As an alternative to this, Chapters Three to Six make a convincing case for the idea of primary classrooms as ‘communities of learning’ that value the participation of both teachers and learners without the coercive effects of power. As part of this, Cox re-interprets Vygotsky’s ZPD which – as she rightly surmises – is one theoretical construct that is familiar to many teachers, arguing that it is often translated into practice in a diluted form that reduces its potential for learning and for contributing to the communities of learning that she is advocating. Chapters Four and Five then provide a full account of the nature of classroom interaction that underpins this model of learning, stressing the importance of children’s voices and contrasting it with the kinds of communicative practices that prevail in the current performance-driven system. In the course of this, she flies the flag for the well-known gurus of ‘exploratory talk’ such as Douglas Barnes and Neil Mercer and critiques the current impoverished, mainstream interpretations of Alexander’s model of ‘dialogic teaching’ with some interesting examples drawn from her own research. These could perhaps have been afforded greater space in the book, especially with its intended audience in mind.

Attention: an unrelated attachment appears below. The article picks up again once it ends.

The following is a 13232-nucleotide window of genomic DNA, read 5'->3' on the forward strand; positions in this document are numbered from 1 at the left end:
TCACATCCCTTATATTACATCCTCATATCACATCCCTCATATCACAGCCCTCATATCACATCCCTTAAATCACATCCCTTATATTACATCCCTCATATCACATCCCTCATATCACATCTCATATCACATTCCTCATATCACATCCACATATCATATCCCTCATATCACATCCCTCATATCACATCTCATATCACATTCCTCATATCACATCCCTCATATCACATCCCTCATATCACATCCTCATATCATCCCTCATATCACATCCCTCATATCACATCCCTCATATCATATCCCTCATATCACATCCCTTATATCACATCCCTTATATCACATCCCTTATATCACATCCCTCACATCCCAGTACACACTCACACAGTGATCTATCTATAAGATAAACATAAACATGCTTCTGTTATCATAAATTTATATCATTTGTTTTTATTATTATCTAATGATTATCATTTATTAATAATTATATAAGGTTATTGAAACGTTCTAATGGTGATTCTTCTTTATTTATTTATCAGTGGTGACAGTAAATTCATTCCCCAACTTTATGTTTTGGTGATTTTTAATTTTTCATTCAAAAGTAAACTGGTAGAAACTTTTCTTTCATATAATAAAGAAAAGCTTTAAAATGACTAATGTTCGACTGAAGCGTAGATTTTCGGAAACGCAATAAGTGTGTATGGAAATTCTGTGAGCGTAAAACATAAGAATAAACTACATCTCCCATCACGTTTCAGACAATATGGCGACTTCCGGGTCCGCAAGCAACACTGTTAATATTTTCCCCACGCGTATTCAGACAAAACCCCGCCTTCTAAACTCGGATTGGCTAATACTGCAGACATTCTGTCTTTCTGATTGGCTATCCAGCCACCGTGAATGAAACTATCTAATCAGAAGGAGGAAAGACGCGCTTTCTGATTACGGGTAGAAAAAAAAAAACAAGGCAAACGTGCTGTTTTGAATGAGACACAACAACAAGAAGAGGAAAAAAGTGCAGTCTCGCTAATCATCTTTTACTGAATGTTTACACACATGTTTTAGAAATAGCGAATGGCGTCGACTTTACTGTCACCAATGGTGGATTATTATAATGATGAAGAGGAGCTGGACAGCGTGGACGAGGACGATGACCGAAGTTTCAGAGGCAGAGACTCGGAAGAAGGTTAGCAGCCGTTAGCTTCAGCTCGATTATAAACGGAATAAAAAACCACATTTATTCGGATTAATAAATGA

Finally, Chapter Six concludes this main section of the book by mapping out the kinds of ‘communities for learning’ that could lead to the participative learning that Cox advocates. She emphasises the need to understand and value children’s out-of-school learning experiences, suggesting that early years settings, though increasingly at risk, may offer some of the best models of continuity between home and school. Here she raises a paradox: teachers do seem to recognise the importance of participation in the ways in which it is developed in the book, but do not practise it in their own classrooms. This is nothing new; contradictions of this type appear in research in many aspects of primary education. In my own field of language diversity and EAL, for example, we see how teachers often speak in genuinely positive terms about their pupils, valuing and celebrating their cultural diversity, but then construct their bilingualism as a ‘problem’ that needs to be overcome (e.g. Conteh, 2003, pp. 102-106). One of the reasons for this is clearly the persistence of the ‘deficit view’ of diversity, which Cox goes on to identify (pp. 126-127).